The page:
Alcohol is cited with increasing frequency as a factor in discussions of violence, from brawling and knife-fighting on the streets of Melbourne, to cases of alleged sexual assault involving elite footballers, which are regularly reported in the Australian media. Media commentators tend to presume that the link between excessive alcohol consumption and interpersonal violence is self-evident, despite the fact that studies indicate the connection to be more about one's perception of alcohol's effects, rather than measurable, physiological ones. However, no scholar or commentator has yet considered the discursive function of alcohol in media reports of sexual and other violence, and the role of discourse in diminishing the responsibility attributed to a perpetrator for acts of violence. This chapter explores how language is used to diminish responsibility in media representations of violent crime, deflecting it onto alcohol. Through the examination of media reports and analyses of sexual assault cases from Australia's principal elite football codes, I demonstrate that alcohol is used in narratives of the cases to deflect blame away from the accused players, and diminish their responsibility for their actions. Through close examination of grammar and syntax, I show that drinking alcohol is frequently portrayed as a context or situation in which problems can occur, sometimes a situation created by footballers, but more frequently by unmarked agents. Alcohol itself can also appear as a causative agent, whether implicitly or explicitly, further exonerating players from blame for their behaviour. This naturalises and thus potentially reinforces the popular perception of alcohol as a "cause" of sexual and other violence.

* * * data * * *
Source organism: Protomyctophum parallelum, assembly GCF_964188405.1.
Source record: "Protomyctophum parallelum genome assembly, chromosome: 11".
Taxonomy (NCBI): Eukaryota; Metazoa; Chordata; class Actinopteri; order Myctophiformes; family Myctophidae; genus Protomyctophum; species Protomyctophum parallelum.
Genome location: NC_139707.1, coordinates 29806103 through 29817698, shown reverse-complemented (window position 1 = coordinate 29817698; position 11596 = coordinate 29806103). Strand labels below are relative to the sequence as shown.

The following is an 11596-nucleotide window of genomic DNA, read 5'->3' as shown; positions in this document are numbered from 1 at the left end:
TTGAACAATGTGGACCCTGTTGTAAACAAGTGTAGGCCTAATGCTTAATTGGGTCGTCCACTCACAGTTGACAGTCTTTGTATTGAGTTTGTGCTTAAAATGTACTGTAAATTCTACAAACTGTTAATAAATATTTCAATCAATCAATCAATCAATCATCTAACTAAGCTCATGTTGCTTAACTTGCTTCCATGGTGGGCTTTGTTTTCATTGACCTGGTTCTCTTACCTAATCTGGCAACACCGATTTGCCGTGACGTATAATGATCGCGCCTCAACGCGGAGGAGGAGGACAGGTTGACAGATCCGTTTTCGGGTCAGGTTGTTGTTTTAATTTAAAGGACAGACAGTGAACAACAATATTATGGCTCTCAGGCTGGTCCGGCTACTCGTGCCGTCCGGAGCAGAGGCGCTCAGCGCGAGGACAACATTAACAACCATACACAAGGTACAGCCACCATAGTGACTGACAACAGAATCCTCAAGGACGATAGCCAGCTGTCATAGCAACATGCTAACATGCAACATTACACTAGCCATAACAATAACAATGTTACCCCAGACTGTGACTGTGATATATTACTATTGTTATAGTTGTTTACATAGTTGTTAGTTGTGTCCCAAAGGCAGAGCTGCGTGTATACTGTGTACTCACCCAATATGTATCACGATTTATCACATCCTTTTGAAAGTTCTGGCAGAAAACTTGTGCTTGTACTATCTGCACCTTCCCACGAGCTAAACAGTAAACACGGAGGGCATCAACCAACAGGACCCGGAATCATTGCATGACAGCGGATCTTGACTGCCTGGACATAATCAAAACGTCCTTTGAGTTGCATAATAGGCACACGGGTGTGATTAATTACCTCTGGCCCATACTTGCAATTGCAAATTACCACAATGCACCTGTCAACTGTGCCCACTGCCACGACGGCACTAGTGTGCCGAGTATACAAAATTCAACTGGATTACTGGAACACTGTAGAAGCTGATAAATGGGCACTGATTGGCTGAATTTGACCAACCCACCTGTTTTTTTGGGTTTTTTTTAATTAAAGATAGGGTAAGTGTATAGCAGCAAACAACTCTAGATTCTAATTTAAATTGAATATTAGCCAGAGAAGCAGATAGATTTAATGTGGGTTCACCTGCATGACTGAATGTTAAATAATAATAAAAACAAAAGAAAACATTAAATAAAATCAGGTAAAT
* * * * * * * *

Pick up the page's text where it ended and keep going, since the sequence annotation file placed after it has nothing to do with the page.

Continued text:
|Title of host publication||Future directions in applied linguistics|
|Subtitle of host publication||local and global perspectives|
|Editors||Christina Gitsaki, Richard B Baldauf Jr.|
|Place of Publication||Newcastle upon Tyne, UK|
|Publisher||Cambridge Scholars Publishing|
|Number of pages||17|
|Publication status||Published - 2012|